If you’re a first-time founder looking to raise an institutional round of venture capital for the first time, how do you know where to start?
How does one know how much to raise or where their valuation lies? It’s a position many startup founders will find themselves in within their first few years. It’s also a task every venture capitalist will probably approach differently.
Top of mind right now: We’re still in or maybe soon exiting a period of very high and competitive valuations.
Watch the sizzle
At the start of the year, software startups were fetching valuations at or significantly above 100 times their annualized revenue, PitchBook reported. Compare that to 2021, when median late-stage VC valuation in the US was about 20x revenue, up from 10.9x revenue in 2020.
But overvaluations and “following the sizzle” can get companies and their investors in trouble, said Kimberly Klayman, a partner-elect at Ballard Spahr, at a venture capital event hosted by the law firm last week.
If everyone’s standing in line to invest in a company, do you want to get in line?
“I hate chasing hype and trends,” said panelist Brett Topche, cofounder of Red and Blue Ventures. “Do I get caught up? Yes. But we review each deal on its own merit.”
The secret to VC, he said, is that the best venture funds are still wrong a lot of time. He noted a recent study that found a certain fund’s most successful deals were ones that didn’t have full agreement of the partnership when they went in. The smash hit deals weren’t obvious.
Jenn Hartt, the managing director of the healthcare investment group at Ben Franklin Technology Partners, agreed; you can’t make dopamine-based decisions in investing, she said.
“You think you’re going to go all the way to exit on sizzle?” she said. “It’s a scary basis for a decision.”
Common numbers suggest that investors will have between 15 to 30% stake in a company — but every deal is a negotiation, panelists agreed.
Hartt said that the org runs audits and applies multiple financial methods to a proposed valuation before deciding to make a deal. Startups in the healthcare space can be unique, she said.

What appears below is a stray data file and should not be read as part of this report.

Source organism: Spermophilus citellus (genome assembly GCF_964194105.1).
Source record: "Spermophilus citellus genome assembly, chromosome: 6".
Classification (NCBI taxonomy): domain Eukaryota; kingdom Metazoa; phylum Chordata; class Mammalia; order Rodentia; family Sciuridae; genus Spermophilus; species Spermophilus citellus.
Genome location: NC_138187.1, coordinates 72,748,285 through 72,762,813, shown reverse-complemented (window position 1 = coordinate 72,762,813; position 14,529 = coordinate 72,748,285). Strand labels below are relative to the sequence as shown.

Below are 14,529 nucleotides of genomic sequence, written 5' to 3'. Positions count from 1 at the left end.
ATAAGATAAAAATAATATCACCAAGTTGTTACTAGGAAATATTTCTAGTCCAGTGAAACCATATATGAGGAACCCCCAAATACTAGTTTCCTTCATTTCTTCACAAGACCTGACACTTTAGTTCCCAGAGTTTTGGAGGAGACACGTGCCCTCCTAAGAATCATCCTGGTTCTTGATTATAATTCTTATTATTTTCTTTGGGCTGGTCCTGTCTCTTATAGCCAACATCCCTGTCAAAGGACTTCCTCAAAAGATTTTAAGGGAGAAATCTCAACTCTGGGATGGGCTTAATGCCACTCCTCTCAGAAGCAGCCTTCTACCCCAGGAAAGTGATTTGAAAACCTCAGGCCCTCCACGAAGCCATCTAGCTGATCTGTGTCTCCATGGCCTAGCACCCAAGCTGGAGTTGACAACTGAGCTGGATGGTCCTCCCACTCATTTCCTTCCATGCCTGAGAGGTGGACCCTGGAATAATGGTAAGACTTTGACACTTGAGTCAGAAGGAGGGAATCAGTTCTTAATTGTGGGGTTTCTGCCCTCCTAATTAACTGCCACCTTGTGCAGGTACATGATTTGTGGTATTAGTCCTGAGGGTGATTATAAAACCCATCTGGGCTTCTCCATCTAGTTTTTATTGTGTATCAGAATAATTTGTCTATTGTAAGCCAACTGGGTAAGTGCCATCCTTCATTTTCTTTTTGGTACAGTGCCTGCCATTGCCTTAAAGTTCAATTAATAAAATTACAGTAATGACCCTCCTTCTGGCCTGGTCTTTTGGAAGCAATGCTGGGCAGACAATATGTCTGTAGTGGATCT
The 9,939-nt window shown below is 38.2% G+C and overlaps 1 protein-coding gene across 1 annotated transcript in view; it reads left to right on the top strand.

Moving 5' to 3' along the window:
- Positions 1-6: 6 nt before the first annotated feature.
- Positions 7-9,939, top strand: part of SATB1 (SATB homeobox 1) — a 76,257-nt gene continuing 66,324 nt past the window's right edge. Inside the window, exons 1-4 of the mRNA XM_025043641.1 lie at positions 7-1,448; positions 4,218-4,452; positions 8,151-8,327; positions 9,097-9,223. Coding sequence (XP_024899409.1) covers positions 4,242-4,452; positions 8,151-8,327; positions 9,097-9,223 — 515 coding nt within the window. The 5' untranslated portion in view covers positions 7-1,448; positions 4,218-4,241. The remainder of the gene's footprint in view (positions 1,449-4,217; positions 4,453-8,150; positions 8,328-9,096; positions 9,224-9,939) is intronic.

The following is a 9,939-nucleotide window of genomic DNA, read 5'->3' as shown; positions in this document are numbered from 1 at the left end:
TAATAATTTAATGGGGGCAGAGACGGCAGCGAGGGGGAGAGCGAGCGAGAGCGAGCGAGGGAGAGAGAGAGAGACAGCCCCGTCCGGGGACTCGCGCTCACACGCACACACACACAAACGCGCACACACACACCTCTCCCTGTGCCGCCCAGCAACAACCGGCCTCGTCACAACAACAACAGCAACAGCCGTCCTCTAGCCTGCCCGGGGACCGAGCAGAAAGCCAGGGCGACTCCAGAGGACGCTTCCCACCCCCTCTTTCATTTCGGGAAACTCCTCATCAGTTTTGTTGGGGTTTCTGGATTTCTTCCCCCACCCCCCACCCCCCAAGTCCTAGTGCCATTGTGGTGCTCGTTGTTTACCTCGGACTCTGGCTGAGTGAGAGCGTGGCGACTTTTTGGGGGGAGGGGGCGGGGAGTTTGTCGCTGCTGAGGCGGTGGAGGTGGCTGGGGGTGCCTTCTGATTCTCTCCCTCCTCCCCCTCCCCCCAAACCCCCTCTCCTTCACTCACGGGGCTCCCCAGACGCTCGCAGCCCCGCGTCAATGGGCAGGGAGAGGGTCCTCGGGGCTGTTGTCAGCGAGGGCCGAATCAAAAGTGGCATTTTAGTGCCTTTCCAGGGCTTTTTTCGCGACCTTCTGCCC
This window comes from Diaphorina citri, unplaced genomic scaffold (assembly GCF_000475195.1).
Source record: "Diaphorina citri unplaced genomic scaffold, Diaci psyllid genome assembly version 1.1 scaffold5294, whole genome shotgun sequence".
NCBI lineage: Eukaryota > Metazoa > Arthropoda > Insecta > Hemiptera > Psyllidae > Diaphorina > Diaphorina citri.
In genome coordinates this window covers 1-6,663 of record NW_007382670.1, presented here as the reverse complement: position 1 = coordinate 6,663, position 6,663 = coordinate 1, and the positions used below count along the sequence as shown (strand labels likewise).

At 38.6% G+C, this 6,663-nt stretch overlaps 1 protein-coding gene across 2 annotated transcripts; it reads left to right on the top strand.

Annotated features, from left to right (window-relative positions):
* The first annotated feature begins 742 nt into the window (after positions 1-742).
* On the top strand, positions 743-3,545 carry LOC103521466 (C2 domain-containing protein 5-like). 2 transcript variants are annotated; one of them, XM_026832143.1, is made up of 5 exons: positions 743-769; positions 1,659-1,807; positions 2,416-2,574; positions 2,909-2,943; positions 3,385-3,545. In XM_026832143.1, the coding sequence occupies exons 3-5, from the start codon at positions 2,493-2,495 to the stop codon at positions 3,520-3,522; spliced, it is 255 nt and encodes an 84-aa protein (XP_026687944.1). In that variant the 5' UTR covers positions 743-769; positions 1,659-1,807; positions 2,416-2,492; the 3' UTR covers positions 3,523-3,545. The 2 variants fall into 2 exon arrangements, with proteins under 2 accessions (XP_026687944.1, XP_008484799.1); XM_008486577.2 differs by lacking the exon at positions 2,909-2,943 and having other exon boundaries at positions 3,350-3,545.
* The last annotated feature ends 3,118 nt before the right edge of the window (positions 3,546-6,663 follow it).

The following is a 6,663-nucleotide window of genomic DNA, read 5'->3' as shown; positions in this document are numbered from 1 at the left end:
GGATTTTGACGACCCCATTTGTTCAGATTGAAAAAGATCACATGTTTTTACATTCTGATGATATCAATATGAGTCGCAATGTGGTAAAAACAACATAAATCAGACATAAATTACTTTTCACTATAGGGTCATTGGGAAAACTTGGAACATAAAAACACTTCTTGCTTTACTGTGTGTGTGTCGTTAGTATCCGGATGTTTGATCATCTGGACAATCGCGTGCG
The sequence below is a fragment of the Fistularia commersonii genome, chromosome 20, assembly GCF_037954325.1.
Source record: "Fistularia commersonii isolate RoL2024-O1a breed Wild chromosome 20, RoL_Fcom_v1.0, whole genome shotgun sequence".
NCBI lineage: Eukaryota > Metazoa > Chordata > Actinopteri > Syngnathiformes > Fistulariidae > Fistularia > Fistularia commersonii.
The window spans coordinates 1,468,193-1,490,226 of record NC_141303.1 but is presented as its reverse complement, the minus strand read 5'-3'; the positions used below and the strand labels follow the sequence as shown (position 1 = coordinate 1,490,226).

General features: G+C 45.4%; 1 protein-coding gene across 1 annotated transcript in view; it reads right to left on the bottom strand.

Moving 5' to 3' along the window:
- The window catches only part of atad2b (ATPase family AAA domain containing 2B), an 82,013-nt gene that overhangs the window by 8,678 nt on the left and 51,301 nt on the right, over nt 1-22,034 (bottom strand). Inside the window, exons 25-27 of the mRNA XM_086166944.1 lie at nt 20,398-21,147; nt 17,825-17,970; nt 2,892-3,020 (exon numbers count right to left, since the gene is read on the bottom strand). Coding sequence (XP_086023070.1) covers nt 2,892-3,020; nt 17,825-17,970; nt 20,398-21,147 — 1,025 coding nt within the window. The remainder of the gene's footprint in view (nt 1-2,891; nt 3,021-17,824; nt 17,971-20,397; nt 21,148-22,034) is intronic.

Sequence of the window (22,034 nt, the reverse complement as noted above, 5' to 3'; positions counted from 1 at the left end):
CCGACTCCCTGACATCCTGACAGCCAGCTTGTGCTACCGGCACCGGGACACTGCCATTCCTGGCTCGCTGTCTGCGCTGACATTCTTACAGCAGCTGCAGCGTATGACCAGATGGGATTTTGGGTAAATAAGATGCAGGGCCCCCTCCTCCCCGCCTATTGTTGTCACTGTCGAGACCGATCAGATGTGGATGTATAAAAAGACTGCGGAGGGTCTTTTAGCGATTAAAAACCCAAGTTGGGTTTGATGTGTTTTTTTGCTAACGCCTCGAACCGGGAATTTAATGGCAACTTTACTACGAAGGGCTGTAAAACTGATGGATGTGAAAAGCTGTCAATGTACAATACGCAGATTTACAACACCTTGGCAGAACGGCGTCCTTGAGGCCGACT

“We’re often working backward. In healthcare, there’s not the simple supply and demand relationship with commercialization as in other sectors — no simple, clean market dynamics,” Hartt said. “We always have to look at who is going to pay and why, and there’s a long R&D period. We’re almost working backward from that, and methodology can become a circular problem. If you’re benchmarking against already high benchmarks, that can be a problem.”
Topche said his firm does have a scientific way to figure out valuations. But the fund, which is focused on Penn startups, also aims to ensure founders maintain enough of their company after a VC round.
Advice for founders
When it comes to setting your valuation and raising a round, angel investor Katherine O’Neill’s advice is to go into it with some confidence and the evidence to back you up, but to be flexible. Founders can look to similar raises or valuations in their market, but overall, they have to sell the investors on where the company can go.
Hartt encouraged founders to drive the discussion with investors with financial modeling and company projections. And while it’s somewhat of a guessing game to the best of a founders’ abilities, it shouldn’t be a full shot in the dark.
“You should know what you want your valuation to be,” O’Neill said. “I find that a lot of founders ask what their valuation is, and it is good to test with us, but the decision-making tree should come back to the plan for the company. How do you envision equity over time?”
Knowledge is power!
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